Mandatory life sentences for manslaughter?
A few days ago I got a link on my social media to a story about a campaign for the law to be changed so that there would be a mandatory life sentence for killing any member of the emergency services. This came after three young men were given prison sentences for the manslaughter of a police officer after they dragged him to his death from the back of a getaway following a robbery in which the attackers had stolen a quad bike. The jury were unconvinced that they intended to kill the officer but convicted him of manslaughter; the driver received 16 years and the two passengers 13 years each. The campaign was started by the officer’s widow but then supported by another officer who had suffered critical injuries from being run over by car thieves. It is supported by the head of the Police Federation.
I find this to be one of the most stupid campaigns I have ever heard of. There is already a mandatory life sentence for murder, and where the victim is a police officer in the line of duty, the minimum time to be served (the tariff) is higher. Murder is unlawful killing which is intentional or where the attacker intended to cause them grievous bodily harm; manslaughter is where there is some mitigation, such as that there was no intent to kill and that the course of action does not usually result in death (such as when someone dies from a single punch to the face). Other mitigations include provocation and diminished responsibility, meaning that someone’s mental health is impaired, even if only temporarily. Manslaughter can result in a life sentence, though not a whole-life tariff (i.e. where someone is told at trial that they will spend the rest of their life in prison), which is generally reserved for multiple or highly aggravated murders. An example of this was Mick Philpott, who set fire to his house (it is believed so that he could “play the hero” by rescuing his family) and the fire killed six children (five his, one his wife’s from a previous relationship). A list of people serving whole-life sentences can be found here.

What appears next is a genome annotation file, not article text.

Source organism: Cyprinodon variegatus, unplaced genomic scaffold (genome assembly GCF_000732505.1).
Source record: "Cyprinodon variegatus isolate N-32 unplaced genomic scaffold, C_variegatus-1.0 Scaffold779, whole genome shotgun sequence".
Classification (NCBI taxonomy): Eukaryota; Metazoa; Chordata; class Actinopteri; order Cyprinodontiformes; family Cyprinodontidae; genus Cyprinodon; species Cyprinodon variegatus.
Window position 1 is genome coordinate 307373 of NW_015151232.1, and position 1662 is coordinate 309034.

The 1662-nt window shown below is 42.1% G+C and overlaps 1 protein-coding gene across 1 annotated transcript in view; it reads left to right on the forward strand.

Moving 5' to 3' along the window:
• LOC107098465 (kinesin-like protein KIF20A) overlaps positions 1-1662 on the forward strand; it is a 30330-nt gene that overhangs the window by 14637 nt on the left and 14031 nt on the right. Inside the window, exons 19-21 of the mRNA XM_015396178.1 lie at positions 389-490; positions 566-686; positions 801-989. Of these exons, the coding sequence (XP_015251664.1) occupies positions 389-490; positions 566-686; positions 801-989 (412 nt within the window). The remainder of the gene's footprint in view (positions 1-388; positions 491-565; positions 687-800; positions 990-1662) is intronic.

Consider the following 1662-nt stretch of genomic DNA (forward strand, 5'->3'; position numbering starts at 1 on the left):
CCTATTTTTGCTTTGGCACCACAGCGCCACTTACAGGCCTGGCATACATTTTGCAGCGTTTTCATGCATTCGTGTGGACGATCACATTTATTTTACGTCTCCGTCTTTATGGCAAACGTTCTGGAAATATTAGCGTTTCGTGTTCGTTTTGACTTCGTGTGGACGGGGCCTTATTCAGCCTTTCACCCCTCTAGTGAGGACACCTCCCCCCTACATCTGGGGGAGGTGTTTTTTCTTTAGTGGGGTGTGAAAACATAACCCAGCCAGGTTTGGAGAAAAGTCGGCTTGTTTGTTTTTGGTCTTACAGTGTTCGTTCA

It’s dangerous to demand that someone who kills unintentionally should face the same sentence as a serial murderer just because of who the victim was. The lives of police officers or even fire-fighters or paramedics are not more valuable than those of the rest of us. A myth is being promoted that police officers are in general heroes who put their lives on the line for our sake and this is not always the case. Some police officers are also corrupt, racist or abusive. If such an officer is killed by someone they had provoked or abused while on duty, or (say) during a car chase which started when a motorist sped away from the latest in a long line of stops which were clearly motivated by his skin colour, the sentence should be no more than if he had treated anyone else in the same way. Similarly, when someone causes another’s death through reckless driving, there is an appropriate sentence depending on the severity of the careless or dangerous driving as it takes only a minor distraction to lose control of a vehicle and only a low-speed collision to kill someone. It is unjust that someone could be jailed for life for causing death by mere careless driving just because the victim is someone ‘important’.
This campaign would not be running if PC Andrew Harper’s killers had been found guilty of murder and received life sentences. PC Harper’s widow tells us she hopes that “any widows of the future will not have to experience the same miscarriages of justice”; this was not a miscarriage of justice but merely an unsatisfactory outcome of a system designed to ensure justice and that punishment is proportionate to the crime. That system errs on the side of acquitting rather than convicting. I agree that people who kill officers to aid their getaway or who attack paramedics or fire-fighters for kicks or to make sure a victim dies or that their property is destroyed deserve to be punished severely (all the more so in the latter case if the fire-fighters or paramedics are killed), but we must resist emotion and make the usual distinctions so that only murderers are punished as murderers.
Possibly Related Posts:
- Sarah Everard, the police and the public
- Plymouth murders, armed losers and terrorism
- The link between street harassment and bullying
- Not just a child
- The danger of a return to the death penalty